There are some less risky ways for how to lower your bills and everyday expenses.
(MONEY Magazine) -- With the weak economy, stagnant wages and rising expenses, belt tightening is the new norm. Here are some tips on how you could lower your everyday bills.
1. Lower your mortgage rate
The cost: On average, about a quarter of what homeowners ages 35 to 55 spend each year goes toward their mortgage, says the Bureau of Labor Statistics.
Cut it down: Thanks to the shaky economy, 30-year fixed loans were recently at a record low of 4.31%. So even if you refinanced two years ago -- when rates were a point higher -- you should run the numbers again (use the refinance calculator at HSH.com).
And see if you can swing a 15-year loan: If you took out a $250,000 30-year loan at 5.47% in 2003 and refinanced to a 15-year at 3.55% today, you'd up your monthly payment by only $145, save $94,200 in interest over the life of the loan, and pay off your mortgage seven years sooner.
2. Get a new telecom plan
The cost: The average annual wireless phone bill is now $1,152, up 52% from 2006, says J.D. Power, and cable, Internet, and landlines together run an average of $1,788 a year.
Cut it down: When your cellphone contract is up, ask about a no-contract plan. Many carriers offer these nonadvertised deals, which may give you the same number of minutes for less (you won't get a price break on a new phone).
To lower your cable bill, try switching providers or unbundling plans (use the tool at BillShrink.com).
3. Burn less fuel
The cost: Households that use heating oil pay $320 a month, on average, for heat during the winter season (gas users pay $160).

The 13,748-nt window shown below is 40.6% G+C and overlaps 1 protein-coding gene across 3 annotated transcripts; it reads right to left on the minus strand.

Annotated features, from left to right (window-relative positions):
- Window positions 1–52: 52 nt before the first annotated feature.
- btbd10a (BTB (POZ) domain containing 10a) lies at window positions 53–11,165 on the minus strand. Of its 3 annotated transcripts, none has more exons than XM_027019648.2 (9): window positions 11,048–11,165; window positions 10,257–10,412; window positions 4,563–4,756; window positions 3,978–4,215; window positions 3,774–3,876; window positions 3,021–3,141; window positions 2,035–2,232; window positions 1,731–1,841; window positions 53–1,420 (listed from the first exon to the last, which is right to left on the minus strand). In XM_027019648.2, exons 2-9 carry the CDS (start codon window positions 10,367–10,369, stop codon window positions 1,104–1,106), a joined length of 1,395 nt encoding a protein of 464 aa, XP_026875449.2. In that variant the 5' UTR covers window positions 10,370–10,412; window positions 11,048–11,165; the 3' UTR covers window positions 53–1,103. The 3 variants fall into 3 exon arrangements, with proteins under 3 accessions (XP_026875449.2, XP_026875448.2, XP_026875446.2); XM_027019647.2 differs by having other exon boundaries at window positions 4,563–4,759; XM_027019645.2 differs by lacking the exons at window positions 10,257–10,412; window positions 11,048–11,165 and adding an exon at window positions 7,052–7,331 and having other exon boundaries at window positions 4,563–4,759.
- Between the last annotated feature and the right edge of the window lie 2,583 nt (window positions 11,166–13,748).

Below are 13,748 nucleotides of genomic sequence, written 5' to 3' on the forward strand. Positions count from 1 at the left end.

Cut it down: See if your utility company offers a free or low-cost energy audit, says Bruce Harley, technical director for Conservation Services Group. Then check if your state offers incentives for improvements (see dsireusa.org or energyideas.org).
|What we want Apple to unveil at WWDC|
|Millennials squeezed out of buying a home|
|7 traits the rich have in common|
|Big Data knows you're sick, tired and depressed|
|Your car is a giant computer - and it can be hacked|
Carlos Rodriguez is trying to rid himself of $15,000 in credit card debt, while paying his mortgage and saving for his son's college education.
Susan Carson and Laura DeLallo make $225,000 and have half a million in retirement savings, but their sprawling portfolios is proving hard to manage.
|Overnight Avg Rate||Latest||Change||Last Week|
|30 yr fixed||3.84%||3.87%|
|15 yr fixed||2.87%||2.95%|
|30 yr refi||3.89%||3.97%|
|15 yr refi||2.97%||3.04%|
Today's featured rates: